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Settlement

Settlement In the Matter of John DeRosa

Date: 03/27/2019
Organization: State Ethics Commission
Docket Number: 19-0002

The Commission approved a disposition agreement in which Former North Adams City Solicitor John DeRosa admitted that he violated section 17, 19, and 23 of the conflict of interest law by representing and doing compensated legal work for parties other than the city in connection with proposed North Adams redevelopment projects while he was City Solicitor, and by advising the city on those projects as City Solicitor during that same time. DeRosa paid a $7,500 civil penalty.

Table of Contents

Disposition Agreement

The State Ethics Commission ("Commission") and John DeRosa ("DeRosa") enter into this Disposition Agreement pursuant to Section 3 of the Commission's Enforcement Procedures. This Agreement constitutes a consented-to final order enforceable in the Superior Court, pursuant to G.L. c. 268B, § 4G).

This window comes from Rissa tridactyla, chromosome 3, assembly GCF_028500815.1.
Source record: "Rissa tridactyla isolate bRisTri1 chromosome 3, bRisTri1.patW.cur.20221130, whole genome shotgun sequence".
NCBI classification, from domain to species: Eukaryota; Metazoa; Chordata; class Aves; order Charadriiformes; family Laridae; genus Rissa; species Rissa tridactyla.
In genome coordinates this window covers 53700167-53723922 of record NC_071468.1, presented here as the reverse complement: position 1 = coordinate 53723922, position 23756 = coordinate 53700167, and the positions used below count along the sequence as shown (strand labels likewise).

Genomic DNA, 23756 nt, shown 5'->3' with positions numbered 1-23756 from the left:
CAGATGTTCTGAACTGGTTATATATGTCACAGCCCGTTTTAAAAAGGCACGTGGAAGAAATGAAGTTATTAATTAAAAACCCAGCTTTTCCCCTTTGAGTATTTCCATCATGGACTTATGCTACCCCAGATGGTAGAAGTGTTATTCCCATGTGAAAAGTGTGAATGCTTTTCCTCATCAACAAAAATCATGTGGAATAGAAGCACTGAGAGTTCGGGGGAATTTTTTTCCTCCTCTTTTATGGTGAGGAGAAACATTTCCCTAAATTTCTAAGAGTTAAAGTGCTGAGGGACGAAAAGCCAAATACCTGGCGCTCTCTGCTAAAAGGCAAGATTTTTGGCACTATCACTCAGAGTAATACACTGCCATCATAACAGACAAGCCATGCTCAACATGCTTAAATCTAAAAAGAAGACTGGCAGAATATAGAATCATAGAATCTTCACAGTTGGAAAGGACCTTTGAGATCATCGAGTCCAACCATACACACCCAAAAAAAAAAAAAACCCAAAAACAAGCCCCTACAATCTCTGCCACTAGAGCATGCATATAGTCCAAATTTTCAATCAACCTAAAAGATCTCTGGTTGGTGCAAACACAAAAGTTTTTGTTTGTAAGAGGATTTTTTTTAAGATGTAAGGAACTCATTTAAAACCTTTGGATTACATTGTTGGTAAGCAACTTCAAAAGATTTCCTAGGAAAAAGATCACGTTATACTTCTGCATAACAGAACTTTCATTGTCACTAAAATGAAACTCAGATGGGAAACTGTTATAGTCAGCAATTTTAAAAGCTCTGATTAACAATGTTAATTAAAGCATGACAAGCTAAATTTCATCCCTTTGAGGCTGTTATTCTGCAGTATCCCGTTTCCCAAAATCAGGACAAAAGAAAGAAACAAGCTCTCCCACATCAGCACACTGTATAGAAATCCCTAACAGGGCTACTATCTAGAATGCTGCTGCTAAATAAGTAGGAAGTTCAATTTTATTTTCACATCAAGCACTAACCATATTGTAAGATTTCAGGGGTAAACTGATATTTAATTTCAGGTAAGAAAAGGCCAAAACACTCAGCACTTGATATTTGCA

On May 18, 2017, the Commission initiated, pursuant to G.L. c. 268B, § 4(a), a preliminary inquiry into possible violations of the conflict of interest law, G.L. c. 268A, by DeRosa. On November 16, 2017, and March 29, 2018, the Commission amended the preliminary inquiry. On April 19, 2018, the Commission concluded its inquiry and found reasonable cause to believe that DeRosa violated G.L. c. 268A, §§ 17, 19, 20, and 23.

 

The Commission and DeRosa now agree to the following findings of fact and conclusions of law:

1.            DeRosa, a resident of North Adams, was at all relevant times the City Solicitor of North Adams and, as such, a municipal employee of the City.

2.            The North Adams Mayor ("Mayor") appoints the City Solicitor.

3.            Western Gateway Heritage State Park ("Heritage Park" or the "Park") is a 7- acre property consisting of several historic railroad buildings located in the business section of North Adams.